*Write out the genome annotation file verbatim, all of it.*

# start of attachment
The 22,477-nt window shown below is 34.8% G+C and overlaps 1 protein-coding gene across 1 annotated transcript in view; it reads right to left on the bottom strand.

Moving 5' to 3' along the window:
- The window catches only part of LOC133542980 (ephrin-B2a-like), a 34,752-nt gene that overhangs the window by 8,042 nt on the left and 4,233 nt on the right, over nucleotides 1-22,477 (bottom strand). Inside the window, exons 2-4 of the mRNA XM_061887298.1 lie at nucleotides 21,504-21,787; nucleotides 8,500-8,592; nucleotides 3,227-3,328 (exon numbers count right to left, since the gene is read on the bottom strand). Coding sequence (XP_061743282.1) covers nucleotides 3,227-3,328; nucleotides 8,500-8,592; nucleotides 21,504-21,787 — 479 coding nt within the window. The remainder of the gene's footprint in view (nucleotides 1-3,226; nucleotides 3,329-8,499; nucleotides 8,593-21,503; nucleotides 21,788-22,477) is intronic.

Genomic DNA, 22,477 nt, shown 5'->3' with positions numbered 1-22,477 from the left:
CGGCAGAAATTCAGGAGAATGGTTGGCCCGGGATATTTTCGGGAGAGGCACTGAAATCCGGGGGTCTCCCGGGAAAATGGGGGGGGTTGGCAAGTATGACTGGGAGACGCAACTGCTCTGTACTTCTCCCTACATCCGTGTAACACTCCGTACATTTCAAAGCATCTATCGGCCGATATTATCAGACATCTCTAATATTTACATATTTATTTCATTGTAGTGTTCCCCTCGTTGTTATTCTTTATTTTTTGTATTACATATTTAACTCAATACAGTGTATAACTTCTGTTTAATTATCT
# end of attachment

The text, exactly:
The 22,477-nt window shown below is 34.8% G+C and overlaps 1 protein-coding gene across 1 annotated transcript in view; it reads right to left on the bottom strand.

Moving 5' to 3' along the window:
- The window catches only part of LOC133542980 (ephrin-B2a-like), a 34,752-nt gene that overhangs the window by 8,042 nt on the left and 4,233 nt on the right, over nucleotides 1-22,477 (bottom strand). Inside the window, exons 2-4 of the mRNA XM_061887298.1 lie at nucleotides 21,504-21,787; nucleotides 8,500-8,592; nucleotides 3,227-3,328 (exon numbers count right to left, since the gene is read on the bottom strand). Coding sequence (XP_061743282.1) covers nucleotides 3,227-3,328; nucleotides 8,500-8,592; nucleotides 21,504-21,787 — 479 coding nt within the window. The remainder of the gene's footprint in view (nucleotides 1-3,226; nucleotides 3,329-8,499; nucleotides 8,593-21,503; nucleotides 21,788-22,477) is intronic.

Genomic DNA, 22,477 nt, shown 5'->3' with positions numbered 1-22,477 from the left:
CGGCAGAAATTCAGGAGAATGGTTGGCCCGGGATATTTTCGGGAGAGGCACTGAAATCCGGGGGTCTCCCGGGAAAATGGGGGGGGTTGGCAAGTATGACTGGGAGACGCAACTGCTCTGTACTTCTCCCTACATCCGTGTAACACTCCGTACATTTCAAAGCATCTATCGGCCGATATTATCAGACATCTCTAATATTTACATATTTATTTCATTGTAGTGTTCCCCTCGTTGTTATTCTTTATTTTTTGTATTACATATTTAACTCAATACAGTGTATAACTTCTGTTTAATTATCT